There are so many misconceptions about the studies and requirements to become an Acupuncturist. Many people are amazed when I tell them the educational requirements, the time commitment, and the financial obligations of Chinese medicine school. I have been receiving a lot of inquiries regarding my Acupuncture school and education via Instagram, Facebook, and in person, so I thought I would post an article on exactly what it takes to become an Acupuncturist and try to answer as many questions as possible.
WHAT DOES IT TAKE?
Firstly are the prerequisites. Most Acupuncture and traditional Chinese medicine schools are classified as graduate degree programs and require a certain amount of undergraduate studies. In North America, it is typically 60 credits worth, or equivalent to two years of undergraduate school.
Although I admit I had next to none of this when I began TCM school, I gradually developed the techniques and characteristics of a healer through massive self reflection, humbleness, guidance by amazing mentors, meditation, healthy relationships, a healthy lifestyle, and TONS AND TONS OF ACUPUNCTURE AND HERBS.
The length of education itself can vary greatly depending on the school's regulations, but to become a licensed Acupuncturist, you are most likely looking at three years of schooling. If you want to prescribe Chinese herbal formulas you are looking at roughly an additional one year of education. If you are working part time along with full time school, you might be looking at a longer duration.
Contrary to popular belief, TCM school does have a significant amount of Western medicine courses, and these courses are intense in content. They are required because you have to memorize the anatomical location of every single Acupuncture point on the body (for example, LU 7 location: On the radial margin of the forearm, superior to the styloid process of the radius, 1.5 cun above the transverse crease of the wrist).
The schools I attended: Pacific College of Oriental Medicine (New York and Chicago Campuses) (1.5 yrs), The International College of Traditional Chinese Medicine of Vancouver (2 yrs and counting)
TO WORK PART TIME OR NOT TO WORK PART TIME?
Many people ask me this question, if it is possible to work part time along with going to school full time. Personally, I did this for two semesters of school and made it work. I worked about 14 hours per week along with about 20 credits of school. It wasn't easy and it did drain my energy and take my focus away from my studies a bit. I personally studied about 4-12 hours per week, give or take a couple hours. It really depended on my course load. A handy trick to see how long you think you will have to study is to take the total number of hours you are in class per week, and that will typically be the amount of time you will need to study and review the material.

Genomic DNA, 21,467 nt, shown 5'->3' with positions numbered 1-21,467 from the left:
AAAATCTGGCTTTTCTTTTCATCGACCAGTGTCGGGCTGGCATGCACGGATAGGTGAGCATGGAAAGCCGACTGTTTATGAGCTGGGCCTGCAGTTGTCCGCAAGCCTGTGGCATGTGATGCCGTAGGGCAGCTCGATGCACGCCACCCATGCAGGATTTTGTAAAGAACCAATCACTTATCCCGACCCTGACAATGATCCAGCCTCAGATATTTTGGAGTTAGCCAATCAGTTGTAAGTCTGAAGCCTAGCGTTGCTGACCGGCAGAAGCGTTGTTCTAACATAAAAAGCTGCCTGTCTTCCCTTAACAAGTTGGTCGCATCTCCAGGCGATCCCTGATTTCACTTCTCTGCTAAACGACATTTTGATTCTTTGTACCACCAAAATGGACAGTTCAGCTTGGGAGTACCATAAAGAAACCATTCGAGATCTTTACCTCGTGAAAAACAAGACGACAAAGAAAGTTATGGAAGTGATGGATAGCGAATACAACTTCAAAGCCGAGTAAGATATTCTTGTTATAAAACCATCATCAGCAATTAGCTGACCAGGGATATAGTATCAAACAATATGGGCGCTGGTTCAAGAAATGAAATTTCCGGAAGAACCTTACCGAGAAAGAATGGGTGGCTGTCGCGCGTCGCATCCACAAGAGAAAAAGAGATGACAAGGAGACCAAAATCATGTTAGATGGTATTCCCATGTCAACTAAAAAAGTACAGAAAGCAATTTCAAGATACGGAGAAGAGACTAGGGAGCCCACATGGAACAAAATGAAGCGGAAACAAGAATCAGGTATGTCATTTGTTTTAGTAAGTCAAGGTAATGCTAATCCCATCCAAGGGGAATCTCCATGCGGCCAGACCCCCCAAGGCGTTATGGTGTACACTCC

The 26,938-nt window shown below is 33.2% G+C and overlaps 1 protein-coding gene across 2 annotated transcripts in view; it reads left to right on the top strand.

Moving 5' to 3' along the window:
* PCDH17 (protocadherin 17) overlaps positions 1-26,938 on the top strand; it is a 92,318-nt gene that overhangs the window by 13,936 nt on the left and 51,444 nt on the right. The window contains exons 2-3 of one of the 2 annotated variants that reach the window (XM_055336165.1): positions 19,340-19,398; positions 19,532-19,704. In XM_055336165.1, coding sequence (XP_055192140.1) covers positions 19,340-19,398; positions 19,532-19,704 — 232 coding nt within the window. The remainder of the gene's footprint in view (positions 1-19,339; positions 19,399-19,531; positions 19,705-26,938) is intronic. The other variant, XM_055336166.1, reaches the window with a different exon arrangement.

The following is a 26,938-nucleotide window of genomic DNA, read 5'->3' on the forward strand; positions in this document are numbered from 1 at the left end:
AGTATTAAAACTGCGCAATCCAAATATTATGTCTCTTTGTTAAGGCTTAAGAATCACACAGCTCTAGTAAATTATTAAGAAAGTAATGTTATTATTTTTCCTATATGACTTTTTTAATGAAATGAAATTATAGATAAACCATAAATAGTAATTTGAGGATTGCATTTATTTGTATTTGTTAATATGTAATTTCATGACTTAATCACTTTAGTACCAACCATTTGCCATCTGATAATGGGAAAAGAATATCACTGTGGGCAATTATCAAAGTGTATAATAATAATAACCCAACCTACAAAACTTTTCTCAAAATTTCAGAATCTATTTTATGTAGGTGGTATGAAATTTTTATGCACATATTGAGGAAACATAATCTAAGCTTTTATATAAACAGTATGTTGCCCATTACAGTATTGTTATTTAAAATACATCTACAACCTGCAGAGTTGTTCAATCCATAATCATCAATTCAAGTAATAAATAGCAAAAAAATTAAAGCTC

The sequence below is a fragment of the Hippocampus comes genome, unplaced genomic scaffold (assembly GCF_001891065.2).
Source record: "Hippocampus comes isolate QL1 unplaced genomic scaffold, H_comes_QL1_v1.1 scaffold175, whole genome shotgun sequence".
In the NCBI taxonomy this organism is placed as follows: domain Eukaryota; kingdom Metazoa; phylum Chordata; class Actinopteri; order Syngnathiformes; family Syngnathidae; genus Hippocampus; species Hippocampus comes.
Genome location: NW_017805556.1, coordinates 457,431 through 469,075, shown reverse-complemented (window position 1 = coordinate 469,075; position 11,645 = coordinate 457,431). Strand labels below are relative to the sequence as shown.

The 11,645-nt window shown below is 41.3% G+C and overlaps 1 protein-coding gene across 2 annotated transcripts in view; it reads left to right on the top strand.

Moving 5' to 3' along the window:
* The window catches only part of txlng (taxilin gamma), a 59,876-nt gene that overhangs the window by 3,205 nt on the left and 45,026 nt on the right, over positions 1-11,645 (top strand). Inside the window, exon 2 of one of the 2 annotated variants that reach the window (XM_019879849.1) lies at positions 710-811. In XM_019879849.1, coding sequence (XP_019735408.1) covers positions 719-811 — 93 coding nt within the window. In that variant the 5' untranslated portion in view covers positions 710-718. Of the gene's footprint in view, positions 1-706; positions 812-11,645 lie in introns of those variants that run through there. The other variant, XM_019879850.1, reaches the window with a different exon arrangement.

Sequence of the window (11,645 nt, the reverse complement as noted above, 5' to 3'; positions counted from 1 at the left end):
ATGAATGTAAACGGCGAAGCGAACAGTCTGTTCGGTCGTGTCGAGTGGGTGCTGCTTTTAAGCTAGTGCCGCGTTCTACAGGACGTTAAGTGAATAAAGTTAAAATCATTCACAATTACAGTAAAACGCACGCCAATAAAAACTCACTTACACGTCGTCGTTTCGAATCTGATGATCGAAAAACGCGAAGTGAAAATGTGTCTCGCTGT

Essentially, school is always what you make of it. The amount of effort you are willing to put in will be equivalent to the knowledge and experience you receive in return. If you are only going to put a small part of yourself into school, you will take away the bare minimum as well. And this rings true for any school you go to.
School is expensive. Especially here in North America. Part of the reason I transferred schools was due financial reasons. Chinese medicine school can cost anywhere from $30,000 for a 3 year program, to $60,000. Including Herbology this can range from $40,000-$80,000. It is definitely not something to take lightly. It is a HUGE time and financial commitment that requires a lot of patience, passion, and determination.
But have no fear! This is where being your own boss gets fun! You have an unlimited amount of job possibilities. Open your own clinic? Work in a community Acupuncture clinic? Work in a hospital setting? Work in a spa? A cruise ship? Open up your own multidisciplinary clinic? Teach at a college? Work in other health care settings such as addictions counseling, mental health, or rehabilitation? The options are virtually endless! Not many other careers have this much flexibility, and that's what is beautiful about it. However I HIGHLY recommend taking some online business classes or reading some blogs about business management and marketing just in case you find yourself ready to start your own practice upon graduation.
To conclude this exceptionally wordy blog post, traditional Chinese medicine school has been the biggest and most rewarding endeavor I have ever undertook. It has opened my mind up to a whole new universe and way of thinking. Every aspect of my life has been touched by this beautiful medicine and culture. It is the healthiest, most productive, and satisfying years of my life, and I wake up every day eager to learn more and more. I absolutely cannot wait to graduate and put all of the magical wisdom I have learned into practice!
If you have any questions or comments about anything related to TCM or Acupuncture school, please feel free to email me at firstname.lastname@example.org.